The sixth and most recent installment in the ANS Young Members Group (YMG) Spotlight on National Labs webinar series explored nuclear science and engineering at Lawrence Livermore National Laboratory on July 16.
A unique approach: “This webinar series continues to show off all the capabilities of the Department of Energy's national laboratories and the important work they do for the nation,” said YMG executive committee member and webinar moderator Patrick Snouffer.
Seven lab employees joined Snouffer to talk about their work at LLNL. Many emphasized LLNL’s cross-disciplinary team approach to big science and generating new ideas. That approach was baked into the lab by Ernest O. Lawrence from its origin in 1952 as a “new ideas” laboratory intended to accelerate and modernize the United States’ nuclear weapons program. LLNL now has a staff of 7,500—a number that is set to increase. With about two-thirds of staff working remotely, having a strong team structure ensures that research advances have continued without interruption during the coronavirus pandemic.
A closer look: First to speak was LLNL Director Bill Goldstein, who recently announced his planned retirement. Goldstein provided a brief overview of the lab’s work in topics as diverse as weapons, fusion, chromosome sequencing, the detection of new elements, biosecurity, Covid-19 response, global warming, and asteroid deflection.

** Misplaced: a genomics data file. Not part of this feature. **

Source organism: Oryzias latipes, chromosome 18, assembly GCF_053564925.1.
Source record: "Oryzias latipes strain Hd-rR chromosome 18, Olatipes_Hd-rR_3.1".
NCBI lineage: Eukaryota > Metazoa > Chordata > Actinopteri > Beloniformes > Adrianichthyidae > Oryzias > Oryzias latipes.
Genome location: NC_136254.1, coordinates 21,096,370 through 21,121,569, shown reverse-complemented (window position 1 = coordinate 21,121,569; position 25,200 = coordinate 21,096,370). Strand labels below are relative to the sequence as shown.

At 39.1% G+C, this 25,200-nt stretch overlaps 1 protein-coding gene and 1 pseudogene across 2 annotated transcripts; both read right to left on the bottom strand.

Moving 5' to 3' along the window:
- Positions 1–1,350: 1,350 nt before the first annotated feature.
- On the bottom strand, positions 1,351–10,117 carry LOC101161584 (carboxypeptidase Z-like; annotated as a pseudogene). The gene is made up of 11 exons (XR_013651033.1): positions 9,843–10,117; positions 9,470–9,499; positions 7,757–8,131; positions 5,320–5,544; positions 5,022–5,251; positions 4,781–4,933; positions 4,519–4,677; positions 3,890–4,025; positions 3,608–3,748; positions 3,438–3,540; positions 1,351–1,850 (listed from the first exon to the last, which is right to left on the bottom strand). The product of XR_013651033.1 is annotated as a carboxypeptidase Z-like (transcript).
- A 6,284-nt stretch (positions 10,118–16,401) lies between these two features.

Three staff members—Bruce Goodwin, senior laboratory fellow; Cynthia Nitta, associate program director for Future Stockpile Transformation; and Teresa Bailey, program working group leader for the National Stockpile—then talked about the history and current status of weapons programs at the lab, emphasizing innovation, safety, and deterrence.
Three more staff members—Caleb Mattoon, nuclear data physicist; Dan Casey, nuclear engineer with the National Ignition Facility; and Paul Miller, technical recruiting—explored nuclear data, fusion, and other research that enables modeling and innovations both at LLNL and in applications around the country.
Watch and learn: “It was an honor to be able to host the discussion with such talented scientists and engineers,” Snouffer said. “We were only able to cover a few of the programs LLNL works on, but it showed what an impressive national resource LLNL is. From their weapons mission to nuclear data to the National Ignition Facility, LLNL is doing cutting-edge research.”
Coming up next: The next installment in the Spotlight on National Labs series is now scheduled with Oak Ridge National Laboratory for August 12.
Don’t forget! This Tuesday, July 21, the YMG, Student Sections Committee, and Diversity and Inclusion in ANS Committee are hosting a fun-filled trivia night. No need to organize teams, just sign up for the members-only networking event and you’ll be assigned to a team.